Where did the word “numismatics” come from? First documented as an English word in the early part of the 1800s, this word derived from a French adjective, numismatiques, which means "of coins." In turn, that word came from the Latin word for “coin.” The meaning of the word gets even more interesting when the Latin word gets traced back to the original Greek that it was borrowed from. After some iterations, the word came from the Greek nemō, or "I dispense or divide."

Numismatic

Know your U.S. Coins: Half cent

Although it may seem unusual today, the United States government once issued a coin worth less than one cent: the half cent.

The copper U.S. half cent was authorized for production on April 2, 1792. During its 64-year lifespan as a circulating denomination, five different basic design types of the tiny (0.93-inch) coin were struck. The coins were struck at the Philadelphia Mint and do not have a Mint mark.

COIN VALUES: See how much U.S. half cents are worth today

The half cent's designers and engravers are among the best known names in U.S. Mint design/engraving history: Adam Eckfeldt, Robert Scot, John Gardner, Gilbert Stuart, John Reich and Christian Gobrecht. Designs for the half cent were also used on other denominations through the years.

The 1793 Liberty Cap half cent features a lettered edge stating TWO HUNDRED FOR A DOLLAR. The obverse depicts a bust of Liberty with flowing hair, facing left. A Liberty Cap on a pole rests on her right shoulder giving the design its name, the Liberty Cap. The design for the Liberty Cap half cent was based on Agustin Dupre's Libertas Americana medal.

Half cents struck between 1794 and 1797 bear another Liberty Cap design, this one facing right, and issued in Plain Edge, Lettered Edge and Gripped Edge varieties.

From 1800 to 1808 the Draped Bust design was used on half cents. All half cents bearing those dates are Plain Edge varieties.

The Classic Head design was used on half cents struck between 1809-1836. From 1849 to 1857, a Coronet design with Plain Edge was used. All half cents have a wreath on the reverse.

The key dates in the series are 1793; 1796, No Pole; 1802/0, Reverse of 1800; and 1831.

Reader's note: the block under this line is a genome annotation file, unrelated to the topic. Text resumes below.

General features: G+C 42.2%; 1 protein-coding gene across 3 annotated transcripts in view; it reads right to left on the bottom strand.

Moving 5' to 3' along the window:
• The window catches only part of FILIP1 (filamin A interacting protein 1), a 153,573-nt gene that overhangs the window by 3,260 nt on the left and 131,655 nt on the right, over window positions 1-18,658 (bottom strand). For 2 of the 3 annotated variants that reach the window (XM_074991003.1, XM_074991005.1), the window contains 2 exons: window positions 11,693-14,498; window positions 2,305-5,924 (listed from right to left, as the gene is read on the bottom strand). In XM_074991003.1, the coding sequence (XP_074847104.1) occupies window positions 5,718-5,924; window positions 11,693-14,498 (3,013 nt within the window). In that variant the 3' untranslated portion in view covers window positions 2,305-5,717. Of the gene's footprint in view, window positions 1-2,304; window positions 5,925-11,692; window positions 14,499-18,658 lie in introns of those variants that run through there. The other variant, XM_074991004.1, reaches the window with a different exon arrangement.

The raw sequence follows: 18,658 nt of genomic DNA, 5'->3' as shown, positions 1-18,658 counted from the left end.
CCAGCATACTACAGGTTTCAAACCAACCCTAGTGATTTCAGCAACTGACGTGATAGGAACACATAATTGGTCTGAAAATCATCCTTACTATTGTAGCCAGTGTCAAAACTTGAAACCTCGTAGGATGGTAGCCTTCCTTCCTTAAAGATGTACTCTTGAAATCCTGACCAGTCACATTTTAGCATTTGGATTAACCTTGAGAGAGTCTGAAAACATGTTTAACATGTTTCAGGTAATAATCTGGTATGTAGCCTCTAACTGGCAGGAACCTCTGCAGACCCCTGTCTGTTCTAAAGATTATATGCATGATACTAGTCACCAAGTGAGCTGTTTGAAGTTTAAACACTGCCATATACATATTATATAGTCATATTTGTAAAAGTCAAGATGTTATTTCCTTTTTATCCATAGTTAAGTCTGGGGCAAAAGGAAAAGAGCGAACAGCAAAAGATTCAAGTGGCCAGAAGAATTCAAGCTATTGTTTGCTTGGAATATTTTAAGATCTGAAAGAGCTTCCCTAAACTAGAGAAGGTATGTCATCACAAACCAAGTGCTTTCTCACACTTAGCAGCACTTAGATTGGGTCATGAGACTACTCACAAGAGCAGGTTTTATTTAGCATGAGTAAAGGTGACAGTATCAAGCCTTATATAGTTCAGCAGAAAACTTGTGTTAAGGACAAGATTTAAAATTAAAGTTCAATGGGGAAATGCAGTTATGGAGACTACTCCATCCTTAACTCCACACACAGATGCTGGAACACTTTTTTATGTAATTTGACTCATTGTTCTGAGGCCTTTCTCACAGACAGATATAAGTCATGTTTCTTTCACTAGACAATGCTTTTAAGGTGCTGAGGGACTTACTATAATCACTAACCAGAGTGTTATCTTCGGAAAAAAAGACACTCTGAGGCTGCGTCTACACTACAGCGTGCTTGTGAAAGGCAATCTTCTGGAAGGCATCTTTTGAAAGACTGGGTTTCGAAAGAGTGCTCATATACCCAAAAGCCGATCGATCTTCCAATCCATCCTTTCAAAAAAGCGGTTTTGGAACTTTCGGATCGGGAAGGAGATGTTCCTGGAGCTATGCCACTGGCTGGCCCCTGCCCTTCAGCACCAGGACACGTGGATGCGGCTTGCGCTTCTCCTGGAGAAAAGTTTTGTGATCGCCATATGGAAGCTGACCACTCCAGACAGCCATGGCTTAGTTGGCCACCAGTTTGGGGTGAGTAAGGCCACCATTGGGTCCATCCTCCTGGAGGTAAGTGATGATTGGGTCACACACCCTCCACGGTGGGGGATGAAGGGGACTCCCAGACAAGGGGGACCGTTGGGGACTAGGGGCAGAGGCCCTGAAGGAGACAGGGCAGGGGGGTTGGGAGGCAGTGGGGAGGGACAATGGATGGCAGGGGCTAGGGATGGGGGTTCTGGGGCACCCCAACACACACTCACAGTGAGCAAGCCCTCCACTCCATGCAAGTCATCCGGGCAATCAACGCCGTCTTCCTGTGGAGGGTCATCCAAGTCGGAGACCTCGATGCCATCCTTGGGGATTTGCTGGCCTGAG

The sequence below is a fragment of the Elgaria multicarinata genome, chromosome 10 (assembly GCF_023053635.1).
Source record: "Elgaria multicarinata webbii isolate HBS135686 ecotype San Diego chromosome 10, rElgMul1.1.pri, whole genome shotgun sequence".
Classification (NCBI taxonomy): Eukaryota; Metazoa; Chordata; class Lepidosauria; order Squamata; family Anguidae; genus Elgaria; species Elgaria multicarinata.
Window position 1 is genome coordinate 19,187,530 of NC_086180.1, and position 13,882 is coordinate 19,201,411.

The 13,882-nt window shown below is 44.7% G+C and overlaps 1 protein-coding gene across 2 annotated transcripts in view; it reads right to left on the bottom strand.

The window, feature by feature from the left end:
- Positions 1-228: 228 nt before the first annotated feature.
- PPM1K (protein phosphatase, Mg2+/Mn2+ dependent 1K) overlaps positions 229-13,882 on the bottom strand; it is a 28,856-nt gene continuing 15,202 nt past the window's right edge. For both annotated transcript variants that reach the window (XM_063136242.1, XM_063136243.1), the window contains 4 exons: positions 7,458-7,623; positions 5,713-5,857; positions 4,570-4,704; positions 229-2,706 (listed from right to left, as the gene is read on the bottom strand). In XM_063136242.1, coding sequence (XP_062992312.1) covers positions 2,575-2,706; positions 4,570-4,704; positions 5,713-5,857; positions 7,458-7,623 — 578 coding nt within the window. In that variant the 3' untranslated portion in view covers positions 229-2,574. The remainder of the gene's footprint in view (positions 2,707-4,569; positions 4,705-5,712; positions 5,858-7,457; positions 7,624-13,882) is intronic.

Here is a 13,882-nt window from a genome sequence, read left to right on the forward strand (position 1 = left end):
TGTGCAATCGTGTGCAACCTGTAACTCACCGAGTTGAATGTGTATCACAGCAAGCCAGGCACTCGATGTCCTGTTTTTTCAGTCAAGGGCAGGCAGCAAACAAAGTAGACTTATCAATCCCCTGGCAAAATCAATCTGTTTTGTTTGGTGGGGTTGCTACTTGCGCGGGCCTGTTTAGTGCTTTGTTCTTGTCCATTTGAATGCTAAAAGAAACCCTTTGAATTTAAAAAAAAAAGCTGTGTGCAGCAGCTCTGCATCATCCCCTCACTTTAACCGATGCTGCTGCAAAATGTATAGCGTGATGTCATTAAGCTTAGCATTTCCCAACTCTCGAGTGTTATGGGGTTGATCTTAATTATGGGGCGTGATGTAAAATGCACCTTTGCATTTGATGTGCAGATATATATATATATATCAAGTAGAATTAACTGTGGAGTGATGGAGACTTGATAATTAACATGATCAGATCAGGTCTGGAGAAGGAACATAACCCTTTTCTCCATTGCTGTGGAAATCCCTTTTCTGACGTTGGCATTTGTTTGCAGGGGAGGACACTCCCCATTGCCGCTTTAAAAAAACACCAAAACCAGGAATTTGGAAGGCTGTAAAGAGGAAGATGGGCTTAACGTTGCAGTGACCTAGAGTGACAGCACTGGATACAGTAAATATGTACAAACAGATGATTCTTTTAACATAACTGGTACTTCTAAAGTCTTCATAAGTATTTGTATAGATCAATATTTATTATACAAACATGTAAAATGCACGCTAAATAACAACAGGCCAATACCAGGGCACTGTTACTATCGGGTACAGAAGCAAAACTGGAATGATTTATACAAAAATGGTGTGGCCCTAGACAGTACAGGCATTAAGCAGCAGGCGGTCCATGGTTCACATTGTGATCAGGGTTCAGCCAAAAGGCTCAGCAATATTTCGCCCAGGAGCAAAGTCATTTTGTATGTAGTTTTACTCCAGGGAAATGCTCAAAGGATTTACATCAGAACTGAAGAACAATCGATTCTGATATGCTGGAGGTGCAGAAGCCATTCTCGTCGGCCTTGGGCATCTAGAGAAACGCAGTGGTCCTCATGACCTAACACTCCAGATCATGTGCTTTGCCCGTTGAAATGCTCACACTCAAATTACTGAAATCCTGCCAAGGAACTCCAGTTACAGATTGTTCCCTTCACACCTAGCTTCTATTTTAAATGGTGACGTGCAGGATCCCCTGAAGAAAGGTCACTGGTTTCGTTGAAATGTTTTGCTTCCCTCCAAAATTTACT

Keep reading from our "Know Your U.S. Coins" series:

Cents and half cents:

2- and 3-cent coins:

Nickels:

Dimes and half dimes:

Quarters:

Half dollars:

Dollars:

Gold coins:


Community Comments

Numismatics is about more than just coins.

While many people use numismatics as a general term to refer only to the study of coins, this word actually refers to the study of all kinds of money. As such, it includes the study of coins and also paper bills, tokens, and other related objects that have been used as currency by various people throughout history, as well as noncurrency items like medals. Some kinds of money used at different points in history might surprise novice numismatists; for example, a culture might have used shells as a currency. 

Barter, or the trade of objects and services for other objects and services, has long been used in the marketplace and continues today. In some cases, the line between barter and currency still provides a topic of debate, but in most cases, articles about numismatics cover subjects like coins and paper money. Numismatics might become easier to comprehend by understanding the numismatic values of coins and paper money, and this refers to the value of a coin or note that is higher than the intrinsic or face value. In other words, this could also be called the collectible value. For example, a historical gold coin has an inherent value that is based upon its bullion value. It may also have a face value, or the actual value of the money assigned by the country that produced it. However, that same coin might be worth much more than the gold or the face value because it is rare, historically significant, beautiful, and/or designed by a famous artist.

Ultimately, understanding numismatics really depends upon understanding the nature of money. In the past, money might have been shells, gems, or precious metals. Today, most societies rely upon coins and paper money, but in this digital age, even that has begun to change as billions of dollars get exchanged every day electronically without the need for physical currency. Even more revolutionary, there are new digital currencies that have never been based upon any nation's physical currency. As it has in the past, it is likely that the study of numismatics will continue to evolve as currency evolves.